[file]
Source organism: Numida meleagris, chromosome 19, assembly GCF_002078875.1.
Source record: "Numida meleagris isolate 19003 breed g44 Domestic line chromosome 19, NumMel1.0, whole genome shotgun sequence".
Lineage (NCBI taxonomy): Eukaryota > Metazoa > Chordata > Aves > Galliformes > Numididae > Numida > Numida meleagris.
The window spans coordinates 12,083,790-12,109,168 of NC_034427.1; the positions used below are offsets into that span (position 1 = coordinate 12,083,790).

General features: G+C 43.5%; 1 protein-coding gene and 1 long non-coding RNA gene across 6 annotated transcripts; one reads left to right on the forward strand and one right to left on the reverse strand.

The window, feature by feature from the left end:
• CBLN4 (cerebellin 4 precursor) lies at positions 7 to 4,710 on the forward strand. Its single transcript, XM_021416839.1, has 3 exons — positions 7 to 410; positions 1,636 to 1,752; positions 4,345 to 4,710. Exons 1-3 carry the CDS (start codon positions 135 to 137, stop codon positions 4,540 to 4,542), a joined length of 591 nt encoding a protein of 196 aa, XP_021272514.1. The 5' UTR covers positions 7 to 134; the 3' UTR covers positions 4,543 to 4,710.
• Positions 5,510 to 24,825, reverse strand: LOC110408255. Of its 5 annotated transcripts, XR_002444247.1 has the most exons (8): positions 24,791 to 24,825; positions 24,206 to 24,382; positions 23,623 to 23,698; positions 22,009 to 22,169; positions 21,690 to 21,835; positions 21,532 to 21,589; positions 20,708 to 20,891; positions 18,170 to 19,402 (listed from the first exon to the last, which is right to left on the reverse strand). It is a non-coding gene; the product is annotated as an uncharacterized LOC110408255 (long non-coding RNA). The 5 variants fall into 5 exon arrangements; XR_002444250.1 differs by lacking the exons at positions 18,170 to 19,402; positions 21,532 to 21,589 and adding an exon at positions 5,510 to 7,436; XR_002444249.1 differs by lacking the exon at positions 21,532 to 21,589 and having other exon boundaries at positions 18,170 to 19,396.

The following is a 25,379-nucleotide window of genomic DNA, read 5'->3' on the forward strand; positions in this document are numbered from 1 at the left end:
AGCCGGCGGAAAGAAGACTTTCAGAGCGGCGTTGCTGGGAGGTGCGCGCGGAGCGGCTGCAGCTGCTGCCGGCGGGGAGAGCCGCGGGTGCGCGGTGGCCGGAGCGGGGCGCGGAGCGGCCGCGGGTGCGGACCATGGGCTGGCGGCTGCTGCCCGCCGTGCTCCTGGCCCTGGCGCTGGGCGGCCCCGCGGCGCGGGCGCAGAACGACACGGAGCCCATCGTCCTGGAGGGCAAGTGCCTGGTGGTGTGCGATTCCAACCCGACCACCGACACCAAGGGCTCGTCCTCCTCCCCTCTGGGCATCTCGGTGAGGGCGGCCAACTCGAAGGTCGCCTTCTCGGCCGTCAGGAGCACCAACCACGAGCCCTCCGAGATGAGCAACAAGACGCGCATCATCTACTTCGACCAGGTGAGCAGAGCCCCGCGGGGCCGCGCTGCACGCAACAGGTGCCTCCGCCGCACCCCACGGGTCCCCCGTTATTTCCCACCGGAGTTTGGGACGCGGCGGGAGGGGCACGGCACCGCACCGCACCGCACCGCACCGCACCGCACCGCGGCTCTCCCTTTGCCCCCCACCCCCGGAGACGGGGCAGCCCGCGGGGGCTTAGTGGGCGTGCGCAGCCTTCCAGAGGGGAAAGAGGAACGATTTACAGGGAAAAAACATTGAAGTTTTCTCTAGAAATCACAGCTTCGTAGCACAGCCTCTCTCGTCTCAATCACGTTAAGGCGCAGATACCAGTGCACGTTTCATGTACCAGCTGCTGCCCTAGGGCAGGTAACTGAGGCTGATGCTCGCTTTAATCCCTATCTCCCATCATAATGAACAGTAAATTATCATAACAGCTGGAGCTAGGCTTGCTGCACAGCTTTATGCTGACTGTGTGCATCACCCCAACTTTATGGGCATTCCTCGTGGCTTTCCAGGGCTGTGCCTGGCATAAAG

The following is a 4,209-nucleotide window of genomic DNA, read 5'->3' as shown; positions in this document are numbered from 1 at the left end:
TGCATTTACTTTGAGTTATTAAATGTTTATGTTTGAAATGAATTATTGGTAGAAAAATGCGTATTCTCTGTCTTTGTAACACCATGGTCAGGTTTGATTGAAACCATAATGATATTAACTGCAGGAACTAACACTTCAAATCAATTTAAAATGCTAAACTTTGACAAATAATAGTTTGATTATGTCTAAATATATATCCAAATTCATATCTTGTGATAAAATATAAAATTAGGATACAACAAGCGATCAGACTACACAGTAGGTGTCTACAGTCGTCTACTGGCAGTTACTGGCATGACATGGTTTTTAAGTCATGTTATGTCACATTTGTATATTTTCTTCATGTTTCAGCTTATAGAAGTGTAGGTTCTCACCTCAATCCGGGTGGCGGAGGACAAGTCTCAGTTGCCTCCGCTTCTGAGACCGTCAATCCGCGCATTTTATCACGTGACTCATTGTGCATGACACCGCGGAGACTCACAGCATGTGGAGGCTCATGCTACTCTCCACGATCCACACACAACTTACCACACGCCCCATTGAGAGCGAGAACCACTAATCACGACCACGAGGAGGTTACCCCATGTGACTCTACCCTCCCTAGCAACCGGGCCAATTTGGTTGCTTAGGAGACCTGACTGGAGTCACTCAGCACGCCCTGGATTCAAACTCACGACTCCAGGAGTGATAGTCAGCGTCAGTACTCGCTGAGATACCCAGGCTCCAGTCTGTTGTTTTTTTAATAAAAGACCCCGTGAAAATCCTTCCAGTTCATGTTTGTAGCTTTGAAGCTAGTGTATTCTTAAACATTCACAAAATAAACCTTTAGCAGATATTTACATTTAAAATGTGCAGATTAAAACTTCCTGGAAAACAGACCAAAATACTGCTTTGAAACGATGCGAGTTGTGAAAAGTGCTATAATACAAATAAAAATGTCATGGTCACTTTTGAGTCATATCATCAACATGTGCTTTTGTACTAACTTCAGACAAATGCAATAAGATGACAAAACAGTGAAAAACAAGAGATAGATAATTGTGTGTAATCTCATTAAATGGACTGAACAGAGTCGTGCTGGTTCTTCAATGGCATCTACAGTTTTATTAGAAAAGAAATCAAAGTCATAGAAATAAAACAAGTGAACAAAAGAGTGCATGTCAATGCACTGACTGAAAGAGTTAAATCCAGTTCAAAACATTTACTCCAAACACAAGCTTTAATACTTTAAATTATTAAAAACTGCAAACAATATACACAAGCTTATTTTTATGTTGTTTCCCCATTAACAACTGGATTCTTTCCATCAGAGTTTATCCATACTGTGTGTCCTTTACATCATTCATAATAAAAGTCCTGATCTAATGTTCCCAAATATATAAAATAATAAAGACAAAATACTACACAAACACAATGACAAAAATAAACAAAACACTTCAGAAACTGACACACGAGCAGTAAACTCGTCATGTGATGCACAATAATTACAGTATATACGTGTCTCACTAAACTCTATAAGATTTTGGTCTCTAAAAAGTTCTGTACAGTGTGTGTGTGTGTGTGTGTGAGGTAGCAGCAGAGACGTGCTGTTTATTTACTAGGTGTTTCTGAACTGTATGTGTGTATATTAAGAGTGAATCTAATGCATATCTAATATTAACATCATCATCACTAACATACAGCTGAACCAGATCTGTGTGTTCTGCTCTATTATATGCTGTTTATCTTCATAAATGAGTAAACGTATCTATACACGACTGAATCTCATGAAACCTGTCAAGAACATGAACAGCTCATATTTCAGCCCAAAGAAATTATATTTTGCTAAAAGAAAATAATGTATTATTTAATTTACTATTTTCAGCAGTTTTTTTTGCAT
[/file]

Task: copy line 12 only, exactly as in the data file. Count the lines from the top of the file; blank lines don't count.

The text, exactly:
TGCATTTACTTTGAGTTATTAAATGTTTATGTTTGAAATGAATTATTGGTAGAAAAATGCGTATTCTCTGTCTTTGTAACACCATGGTCAGGTTTGATTGAAACCATAATGATATTAACTGCAGGAACTAACACTTCAAATCAATTTAAAATGCTAAACTTTGACAAATAATAGTTTGATTATGTCTAAATATATATCCAAATTCATATCTTGTGATAAAATATAAAATTAGGATACAACAAGCGATCAGACTACACAGTAGGTGTCTACAGTCGTCTACTGGCAGTTACTGGCATGACATGGTTTTTAAGTCATGTTATGTCACATTTGTATATTTTCTTCATGTTTCAGCTTATAGAAGTGTAGGTTCTCACCTCAATCCGGGTGGCGGAGGACAAGTCTCAGTTGCCTCCGCTTCTGAGACCGTCAATCCGCGCATTTTATCACGTGACTCATTGTGCATGACACCGCGGAGACTCACAGCATGTGGAGGCTCATGCTACTCTCCACGATCCACACACAACTTACCACACGCCCCATTGAGAGCGAGAACCACTAATCACGACCACGAGGAGGTTACCCCATGTGACTCTACCCTCCCTAGCAACCGGGCCAATTTGGTTGCTTAGGAGACCTGACTGGAGTCACTCAGCACGCCCTGGATTCAAACTCACGACTCCAGGAGTGATAGTCAGCGTCAGTACTCGCTGAGATACCCAGGCTCCAGTCTGTTGTTTTTTTAATAAAAGACCCCGTGAAAATCCTTCCAGTTCATGTTTGTAGCTTTGAAGCTAGTGTATTCTTAAACATTCACAAAATAAACCTTTAGCAGATATTTACATTTAAAATGTGCAGATTAAAACTTCCTGGAAAACAGACCAAAATACTGCTTTGAAACGATGCGAGTTGTGAAAAGTGCTATAATACAAATAAAAATGTCATGGTCACTTTTGAGTCATATCATCAACATGTGCTTTTGTACTAACTTCAGACAAATGCAATAAGATGACAAAACAGTGAAAAACAAGAGATAGATAATTGTGTGTAATCTCATTAAATGGACTGAACAGAGTCGTGCTGGTTCTTCAATGGCATCTACAGTTTTATTAGAAAAGAAATCAAAGTCATAGAAATAAAACAAGTGAACAAAAGAGTGCATGTCAATGCACTGACTGAAAGAGTTAAATCCAGTTCAAAACATTTACTCCAAACACAAGCTTTAATACTTTAAATTATTAAAAACTGCAAACAATATACACAAGCTTATTTTTATGTTGTTTCCCCATTAACAACTGGATTCTTTCCATCAGAGTTTATCCATACTGTGTGTCCTTTACATCATTCATAATAAAAGTCCTGATCTAATGTTCCCAAATATATAAAATAATAAAGACAAAATACTACACAAACACAATGACAAAAATAAACAAAACACTTCAGAAACTGACACACGAGCAGTAAACTCGTCATGTGATGCACAATAATTACAGTATATACGTGTCTCACTAAACTCTATAAGATTTTGGTCTCTAAAAAGTTCTGTACAGTGTGTGTGTGTGTGTGTGTGAGGTAGCAGCAGAGACGTGCTGTTTATTTACTAGGTGTTTCTGAACTGTATGTGTGTATATTAAGAGTGAATCTAATGCATATCTAATATTAACATCATCATCACTAACATACAGCTGAACCAGATCTGTGTGTTCTGCTCTATTATATGCTGTTTATCTTCATAAATGAGTAAACGTATCTATACACGACTGAATCTCATGAAACCTGTCAAGAACATGAACAGCTCATATTTCAGCCCAAAGAAATTATATTTTGCTAAAAGAAAATAATGTATTATTTAATTTACTATTTTCAGCAGTTTTTTTTGCAT